And so your good intentions have been frustrated by forces entirely outside your control. In the hard days to come, keep constantly in mind that God knows well how firm was your resolution, how keen your eagerness to act; and He may record your intention as having the value of an accomplished fact. He is particularly likely to do so if your humility remains quick, if it does not wither under the winds of adversity. Remember, too, that your careful tending of your humility can alone bring you consolation and peace.
    And mind you do not let your faith grow dull. For even these great servants of God, the prophets, could do nought for them who lacked in faith.
                                                             Staretz Macarius of Optina
                                                             "Russian Letters of Direction"
                                                             (On Failure)                                                              

To Know God

    The most grievous disease of the soul, the worst calamity and disaster, is not to know God, who has created all for man and has given him mind and word, by which, rising on high, he can enter into communion with God, contemplating and glorifying Him.
                                                     St. Antony the Great
                                                     "170 Texts on Saintly Life"
                                                     (Early Fathers from the Philokalia)

Perils of Drawing Near to God

    The more you draw near to God, the more mightily the enemy pursues you. Therefore, if you come to work for the Lord, prepare your soul for temptation.
                                                            Staretz Parfeny Of Kiev Caves

Friday, December 2, 2011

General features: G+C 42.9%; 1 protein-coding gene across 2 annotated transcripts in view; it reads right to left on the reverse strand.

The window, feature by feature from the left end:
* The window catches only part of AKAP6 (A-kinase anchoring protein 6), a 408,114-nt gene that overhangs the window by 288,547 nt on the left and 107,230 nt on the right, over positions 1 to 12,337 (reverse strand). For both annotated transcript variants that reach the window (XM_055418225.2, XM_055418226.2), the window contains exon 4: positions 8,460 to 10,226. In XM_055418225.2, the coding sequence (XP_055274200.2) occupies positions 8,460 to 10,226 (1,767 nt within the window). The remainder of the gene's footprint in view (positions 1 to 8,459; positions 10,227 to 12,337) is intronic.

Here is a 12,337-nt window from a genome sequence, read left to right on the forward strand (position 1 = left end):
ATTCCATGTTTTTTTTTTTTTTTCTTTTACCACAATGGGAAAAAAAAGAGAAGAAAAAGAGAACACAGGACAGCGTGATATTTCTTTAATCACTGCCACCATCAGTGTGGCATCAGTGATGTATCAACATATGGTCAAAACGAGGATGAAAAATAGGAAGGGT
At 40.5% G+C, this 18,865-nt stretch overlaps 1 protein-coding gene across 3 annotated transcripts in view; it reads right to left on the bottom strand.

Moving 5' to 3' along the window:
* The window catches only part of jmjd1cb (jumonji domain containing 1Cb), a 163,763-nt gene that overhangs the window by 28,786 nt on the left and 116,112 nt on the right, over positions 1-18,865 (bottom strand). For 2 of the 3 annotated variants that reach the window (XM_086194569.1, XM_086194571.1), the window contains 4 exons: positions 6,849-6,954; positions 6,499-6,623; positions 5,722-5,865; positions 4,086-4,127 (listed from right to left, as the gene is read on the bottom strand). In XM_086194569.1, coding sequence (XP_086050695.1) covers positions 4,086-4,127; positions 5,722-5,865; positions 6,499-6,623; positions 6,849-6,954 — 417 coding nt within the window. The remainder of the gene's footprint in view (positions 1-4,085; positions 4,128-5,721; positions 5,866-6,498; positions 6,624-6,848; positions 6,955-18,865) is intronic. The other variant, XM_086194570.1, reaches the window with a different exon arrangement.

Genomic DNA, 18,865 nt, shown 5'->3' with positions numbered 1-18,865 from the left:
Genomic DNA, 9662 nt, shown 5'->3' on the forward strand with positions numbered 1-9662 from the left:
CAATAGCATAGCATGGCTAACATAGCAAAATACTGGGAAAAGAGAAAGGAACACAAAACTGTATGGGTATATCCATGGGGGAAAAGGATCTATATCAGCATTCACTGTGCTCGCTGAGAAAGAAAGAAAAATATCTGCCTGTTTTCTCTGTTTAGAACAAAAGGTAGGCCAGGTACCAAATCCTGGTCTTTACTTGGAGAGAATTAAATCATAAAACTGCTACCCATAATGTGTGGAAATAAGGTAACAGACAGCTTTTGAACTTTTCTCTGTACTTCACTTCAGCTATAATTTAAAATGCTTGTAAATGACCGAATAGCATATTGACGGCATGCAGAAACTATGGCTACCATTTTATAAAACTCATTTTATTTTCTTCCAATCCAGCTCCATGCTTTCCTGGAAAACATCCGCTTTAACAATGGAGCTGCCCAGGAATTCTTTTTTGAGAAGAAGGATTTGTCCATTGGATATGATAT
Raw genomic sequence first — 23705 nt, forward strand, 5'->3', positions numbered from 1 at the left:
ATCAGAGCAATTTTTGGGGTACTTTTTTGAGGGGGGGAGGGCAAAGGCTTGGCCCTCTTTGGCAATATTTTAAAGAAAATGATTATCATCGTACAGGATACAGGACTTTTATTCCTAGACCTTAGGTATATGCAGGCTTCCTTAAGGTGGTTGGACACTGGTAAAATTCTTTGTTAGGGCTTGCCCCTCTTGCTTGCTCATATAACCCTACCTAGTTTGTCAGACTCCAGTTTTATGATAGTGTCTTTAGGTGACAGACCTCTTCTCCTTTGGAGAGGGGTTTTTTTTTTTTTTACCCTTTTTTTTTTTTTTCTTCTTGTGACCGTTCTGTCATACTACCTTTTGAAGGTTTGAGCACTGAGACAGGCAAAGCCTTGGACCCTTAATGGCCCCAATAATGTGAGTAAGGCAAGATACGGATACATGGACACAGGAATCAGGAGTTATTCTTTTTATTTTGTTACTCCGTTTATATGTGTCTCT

Thank God

 There is no holier tongue than the one which thanks God during misfortune.
                                               St. John Maximovitch of Chernigov
                                               "The Royal Way of the Cross of our Lord
                                                     Leading to Eternal Life"

Work of the Word

  Those who hear the word ought to give proof of the work of the word in their own souls.
                                                      St. Macarius the Great
                                                      "Homily 30"

Prayer from the Heart

 How can we teach ourselves to speak the truth from our heart during prayer? We must bring every word of the prayer down to our heart, lay it to heart, feel its truth in our heart, be convinced of our need of that for which we ask, or of the need of heartfelt gratitude for God's great and innumerable benefits to us.
                                                   St. John of Kronstadt
                                                   "My Life in Christ"


 Sin has always existed among the descendants of Adam, but never before has it enjoyed such freedom and open justification as in our days.
                                                              Protopresbyter George Grabbe
                                                              "The Dogma of the Church in the Modern World"
                                                             (Orthodox Life    May-June, 1975)

Man's Duty

  To lead a good life, to do good, to think good  -  this is not a sacrifice to God, but man's duty to Him.
                                                       Staretz Parfeny
                                                       (Orthodox Life; Sept. - Oct. 1977)

The Lamp

   Our soul is like a lamp with good works for oil. Instead of a wick it holds love, upon which rests, not light, but the grace of the divine Spirit.
                                                           St. Gregory Palamas
                                                           "On Peace with One Another"  (Homily One)


   The Fathers speak thus: "The feeling of compunction is not your own, but a gift from God: what must be yours is the labor to receive it." What kind of labor? Above all else, the labor of a virtuous life in general, and that in relation to the podvig of prayer itself in particular.
                                              Metropolitan Anthony Khrapovitsky